Dolphins hiring former Browns assistant Daboll for OC job

The Miami Dolphins are set to announce Brian Daboll as their offensive coordinator, a league source said Monday.

Daboll, who spent the past two seasons as offensive coordinator of the Cleveland Browns, takes over for Dan Henning on coach Tony Sparano's Dolphins staff.

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Daboll guided a Browns offense that netted 10 wins in two years and this season ranked 31st in points per game (16.9), 29th in total yards per game (289.7), 29th in passing yards per game (186.8) and 20th in rushing yards per game (102.9).

Daboll wasn't expected to be retained after Browns coach Eric Mangini was dismissed following a second successive 5-11 season. Henning left the Dolphins after three seasons as their coordinator.

New Browns coach Pat Shurmur is expected to interview candidates to replace Daboll this week. Shurmur initially plans to call Cleveland's plays and will bring in a coordinator whom he can groom.

Daboll's job this season was complicated because of injuries at quarterback, and the Browns finished last in the AFC in points with 271, two fewer than the Dolphins. Both teams were criticized for predictable, conservative play-calling.

The Dolphins are looking for a boost on offense after ranking 30th in points per game (17.1) and 21st in total yards per game (323.1).

Dolphins owner Stephen Ross has pledged the offense will be more aggressive, creative and exciting in 2011. That promise came as Ross gave coach Tony Sparano a two-year contract extension following a disappointing 7-9 season.

Before joining the Browns, Daboll spent two seasons with the New York Jets as quarterbacks coach, working with Brett Favre in 2008. Daboll also spent seven seasons on the New England Patriots' staff, as a defensive coaching assistant (2000-01) and wide receivers coach (2002-06), and won three Super Bowl rings.

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Dolphins backup quarterback Chad Pennington, who worked under Daboll when he was with the Jets in 2007, told *The Palm Beach Post* that he learned plenty from the coach.

"A lot of the coverage knowledge that I have, and understanding defenses, comes from Brian," Pennington said. "The year I spent with him, I just learned so much about how defenses attack offenses and all of the nuances of coverage that I didn't understand before. ...

"He made me a better quarterback and helped make me become a quarterback who not only understood what I was doing, but how to do it, and why -- why we are running certain plays and why we were attacking certain coverages the way we were."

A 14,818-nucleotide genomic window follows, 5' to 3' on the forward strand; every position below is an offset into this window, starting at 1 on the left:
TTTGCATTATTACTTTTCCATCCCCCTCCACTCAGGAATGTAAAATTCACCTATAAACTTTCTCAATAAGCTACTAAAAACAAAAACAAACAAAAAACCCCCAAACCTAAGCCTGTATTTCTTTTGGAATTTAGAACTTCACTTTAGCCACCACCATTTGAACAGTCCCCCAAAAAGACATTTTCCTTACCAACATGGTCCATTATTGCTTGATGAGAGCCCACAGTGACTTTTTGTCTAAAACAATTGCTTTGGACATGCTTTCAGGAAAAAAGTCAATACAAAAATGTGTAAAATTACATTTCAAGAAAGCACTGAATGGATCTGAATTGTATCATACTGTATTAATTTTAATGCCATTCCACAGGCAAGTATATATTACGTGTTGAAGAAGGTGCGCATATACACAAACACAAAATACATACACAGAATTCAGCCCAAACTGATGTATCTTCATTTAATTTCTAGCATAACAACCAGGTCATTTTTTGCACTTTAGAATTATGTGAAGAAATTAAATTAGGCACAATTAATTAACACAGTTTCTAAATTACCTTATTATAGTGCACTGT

Daboll worked with offensive coordinator Brian Schottenheimer with the Jets, whose offense has similarities with the one that Cam Cameron used in San Diego and Baltimore, and with Josh McDaniels under Charlie Weis and Romeo Crennel with Bill Belichick's Patriots.

Pennington told The Palm Beach Post that he expected Daboll's offense to reflect his mentors but not be overly different from what Henning ran for three years in Miami.

"I think he's taken what he likes from the New England style of offense, and what he's liked from Brian Schottenheimer," Pennington said. "I think it's going to be a combination of things -- things that he liked and things that he felt really good about how to attack a defense.

"There may be some things that carry over from Dan's system, which I think is a positive, so that everything is not totally new. And then there's obviously going to be some new concepts and some new ways of doing things, the way Brian wants them to be done, and I think it's certainly a positive step for the Dolphins."

Dallas Cowboys tight ends coach John Garrett and San Diego Chargers tight ends/assistant head coach Rob Chudzinski -- also a former Browns offensive coordinator -- were believed to have interviewed for the Dolphins' offensive coordinator job. Garrett will remain with the Cowboys to serve as passing game coordinator, and Chudzinski on Monday was hired as the Carolina Panthers' offensive coordinator.

Pennington said he planned to return next season after undergoing a fourth career shoulder surgery last month.

"I'm going to make a run at it, and the reason I am is that I still have that fire inside," Pennington told The Post. "I have to go out and see if my shoulder can respond. If it doesn't respond, I can live with that. But if it does, or it could have responded and I didn't give it a chance, I don't think I could live with that."

The Associated Press contributed to this report.

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